Six old-school musicals to watch if you just can’t wait for La La Land

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Moya Crockett
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La La Land, the sparkling modern-day musical starring Emma Stone and Ryan Gosling as a struggling musician and actress trying to ‘make it’ in Los Angeles, has been sending critics into swoons of delight since it first started showing at film festivals last summer. At the Golden Globes, it picked up more awards than any other movie (six in total, including best actor for Gosling, best actress for Stone, and best director for Damien Chazelle); it’s also been nominated for a staggering 11 Baftas, and is anticipated to do well at the Oscars in February.

Sometimes, films that are critically lauded aren’t the most accessible to the woman on the street. But that’s not the case for La La Land, which is just as dreamy, enchanting and life-affirming as you’d hope. Linus Sandgren’s glittering, sun-soaked cinematography is so beautiful it will make your chest ache, Stone and Gosling’s famous chemistry is as electric as ever, and Chazelle’s script and direction draws on all the most gorgeously romantic tropes of vintage Hollywood without ever being predictable. Seriously – there’s no way you’ll guess the ending. 

If you haven’t managed to see it yet – or if you’ve seen it and want more, more, more – La La Land is steeped in references to past movies, particularly those from the 1950s and 1960s. And from Singin’ in the Rain to An American in Paris, they’re all perfect for whetting, or sating, your appetite for a song-and-dance spectacular. Here are six brilliant musicals to get you into a La La Land kind of mood.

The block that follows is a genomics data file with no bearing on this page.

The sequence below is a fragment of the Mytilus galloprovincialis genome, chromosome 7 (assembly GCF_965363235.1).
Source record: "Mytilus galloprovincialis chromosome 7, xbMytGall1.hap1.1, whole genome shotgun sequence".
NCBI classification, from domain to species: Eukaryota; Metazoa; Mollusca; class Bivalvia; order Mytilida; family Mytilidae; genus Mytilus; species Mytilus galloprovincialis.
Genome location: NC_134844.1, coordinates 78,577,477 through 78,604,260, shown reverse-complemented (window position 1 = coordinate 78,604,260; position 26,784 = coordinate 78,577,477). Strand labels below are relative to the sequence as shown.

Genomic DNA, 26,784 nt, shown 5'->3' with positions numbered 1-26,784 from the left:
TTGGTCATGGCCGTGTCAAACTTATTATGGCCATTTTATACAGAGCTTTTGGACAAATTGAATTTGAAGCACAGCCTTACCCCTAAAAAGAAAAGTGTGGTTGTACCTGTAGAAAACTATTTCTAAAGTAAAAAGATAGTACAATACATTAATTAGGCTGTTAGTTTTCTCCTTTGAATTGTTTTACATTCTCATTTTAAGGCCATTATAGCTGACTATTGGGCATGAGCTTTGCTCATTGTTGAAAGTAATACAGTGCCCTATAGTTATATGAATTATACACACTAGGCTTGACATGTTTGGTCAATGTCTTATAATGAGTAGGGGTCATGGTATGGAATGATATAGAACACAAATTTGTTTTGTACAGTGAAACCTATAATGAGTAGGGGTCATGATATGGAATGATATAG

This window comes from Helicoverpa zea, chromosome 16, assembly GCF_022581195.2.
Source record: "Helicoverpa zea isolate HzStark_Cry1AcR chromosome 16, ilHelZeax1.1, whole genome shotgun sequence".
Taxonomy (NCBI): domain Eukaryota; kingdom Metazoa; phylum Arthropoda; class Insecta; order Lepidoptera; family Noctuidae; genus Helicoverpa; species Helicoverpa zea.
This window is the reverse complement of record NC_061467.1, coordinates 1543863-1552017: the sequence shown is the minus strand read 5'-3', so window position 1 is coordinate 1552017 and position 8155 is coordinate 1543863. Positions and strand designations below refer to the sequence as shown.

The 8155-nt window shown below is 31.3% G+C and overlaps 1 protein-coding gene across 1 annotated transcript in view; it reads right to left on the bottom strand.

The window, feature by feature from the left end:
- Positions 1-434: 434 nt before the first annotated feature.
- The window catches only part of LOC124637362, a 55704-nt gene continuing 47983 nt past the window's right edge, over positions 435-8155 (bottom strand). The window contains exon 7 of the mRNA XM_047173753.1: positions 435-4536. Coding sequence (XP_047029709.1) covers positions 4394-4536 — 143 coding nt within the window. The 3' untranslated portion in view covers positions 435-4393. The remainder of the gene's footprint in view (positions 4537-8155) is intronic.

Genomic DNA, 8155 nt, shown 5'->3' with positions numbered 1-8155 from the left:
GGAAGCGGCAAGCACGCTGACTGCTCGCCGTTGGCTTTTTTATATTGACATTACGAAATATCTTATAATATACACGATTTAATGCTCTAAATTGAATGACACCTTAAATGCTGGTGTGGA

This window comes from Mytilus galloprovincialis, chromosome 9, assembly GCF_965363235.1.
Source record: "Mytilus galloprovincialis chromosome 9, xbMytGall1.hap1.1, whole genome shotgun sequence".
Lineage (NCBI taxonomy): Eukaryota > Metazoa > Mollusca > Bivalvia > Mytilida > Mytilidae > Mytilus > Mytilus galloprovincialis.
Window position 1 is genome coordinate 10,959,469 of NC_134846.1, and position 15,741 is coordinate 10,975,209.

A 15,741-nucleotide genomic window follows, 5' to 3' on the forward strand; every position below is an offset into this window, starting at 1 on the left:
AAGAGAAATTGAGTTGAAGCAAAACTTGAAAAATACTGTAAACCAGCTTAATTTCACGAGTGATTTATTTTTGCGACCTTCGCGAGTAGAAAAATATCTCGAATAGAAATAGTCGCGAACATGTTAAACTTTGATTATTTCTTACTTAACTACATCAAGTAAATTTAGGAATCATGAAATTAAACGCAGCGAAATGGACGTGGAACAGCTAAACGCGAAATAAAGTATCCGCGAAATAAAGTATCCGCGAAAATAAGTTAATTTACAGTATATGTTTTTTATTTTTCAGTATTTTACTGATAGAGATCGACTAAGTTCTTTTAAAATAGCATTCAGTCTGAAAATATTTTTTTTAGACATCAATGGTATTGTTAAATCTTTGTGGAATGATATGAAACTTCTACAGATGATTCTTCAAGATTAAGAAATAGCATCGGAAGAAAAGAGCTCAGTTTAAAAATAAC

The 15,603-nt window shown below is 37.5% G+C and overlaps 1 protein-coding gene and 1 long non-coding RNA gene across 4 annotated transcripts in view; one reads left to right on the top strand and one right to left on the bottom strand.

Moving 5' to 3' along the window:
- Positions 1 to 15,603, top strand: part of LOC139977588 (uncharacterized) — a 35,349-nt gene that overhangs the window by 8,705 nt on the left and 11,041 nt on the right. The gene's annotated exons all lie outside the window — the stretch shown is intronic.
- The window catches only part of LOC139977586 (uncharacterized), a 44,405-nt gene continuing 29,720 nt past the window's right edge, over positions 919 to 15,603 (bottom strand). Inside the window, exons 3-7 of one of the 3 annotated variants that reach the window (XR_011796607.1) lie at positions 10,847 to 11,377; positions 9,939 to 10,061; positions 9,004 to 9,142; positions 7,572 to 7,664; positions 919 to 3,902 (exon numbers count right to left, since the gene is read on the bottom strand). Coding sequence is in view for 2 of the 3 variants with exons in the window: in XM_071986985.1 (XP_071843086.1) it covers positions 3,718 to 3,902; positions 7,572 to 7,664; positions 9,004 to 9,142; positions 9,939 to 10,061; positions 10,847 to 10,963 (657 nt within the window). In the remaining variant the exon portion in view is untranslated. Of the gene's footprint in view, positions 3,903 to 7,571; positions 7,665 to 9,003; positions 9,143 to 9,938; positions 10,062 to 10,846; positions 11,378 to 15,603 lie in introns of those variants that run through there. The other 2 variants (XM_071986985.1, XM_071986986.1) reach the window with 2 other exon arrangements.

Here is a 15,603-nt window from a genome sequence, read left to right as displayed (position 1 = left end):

1. Swing Time (1936)

This black-and-white musical scratches many of the same itches as La La Land, despite having been released more than 80 years beforehand. Like many 1930s comedies, the plot is delightfully silly: Fred Astaire plays John “Lucky” Garnett, a gambler and dancer who – through a series of ridiculous contrivances too complicated to explain here – ends up the dance partner of Penny (Ginger Rogers). The two attempt to get a dancing gig at a New York club together, and although Lucky is engaged to another woman, we’re sure you can guess how the story ends.

Widely regarded as one of the best films made by legendary dance duo Rogers and Astaire, it’s an effervescent romantic-comedy-musical that will have you twirling around the kitchen for days after watching it. Keep an eye out for the ballroom scene with a twinkling, star-studded backdrop: that, as well as Astaire's tuxedo and Rogers' white dress, are directly referenced (in even more transcendently gorgeous fashion) in La La Land.

Buy or rent via Amazon here.

2. The Umbrellas of Cherbourg (1964)

Damien Chazelle has directly cited this New Wave French/German musical, starring the unfeasibly attractive Catherine Deneuve and Nino Castelnuovo, as a major influence on La La Land. The pair play Genevieve and Guy, a young couple in the French coastal town of Cherbourg in the late 1950s. They’re desperately, madly in love, but when Guy is drafted to fight in the Algerian War, it looks like their affair might end in tragedy.

Everything in Cherbourg is deliciously over-the-top, from the characters – swooning and sighing and trembling all over the place – to the saturated technicolour sets (if you like the stylised prettiness of Wes Anderson movies like The Grand Budapest Hotel, you’ll love this). And don’t even get us started on the clothes: Deneuve’s chic candy-coloured costumes alone are enough to fuel a thousand Pinterest boards.

The script is entirely sung, almost like an opera, and it’s in French, so subtitles. But don’t let either of those things put you off: this is a beautifully bittersweet musical that will make your heart hurt in the best possible way.

Watch via Vimeo here.

3. High Society (1956)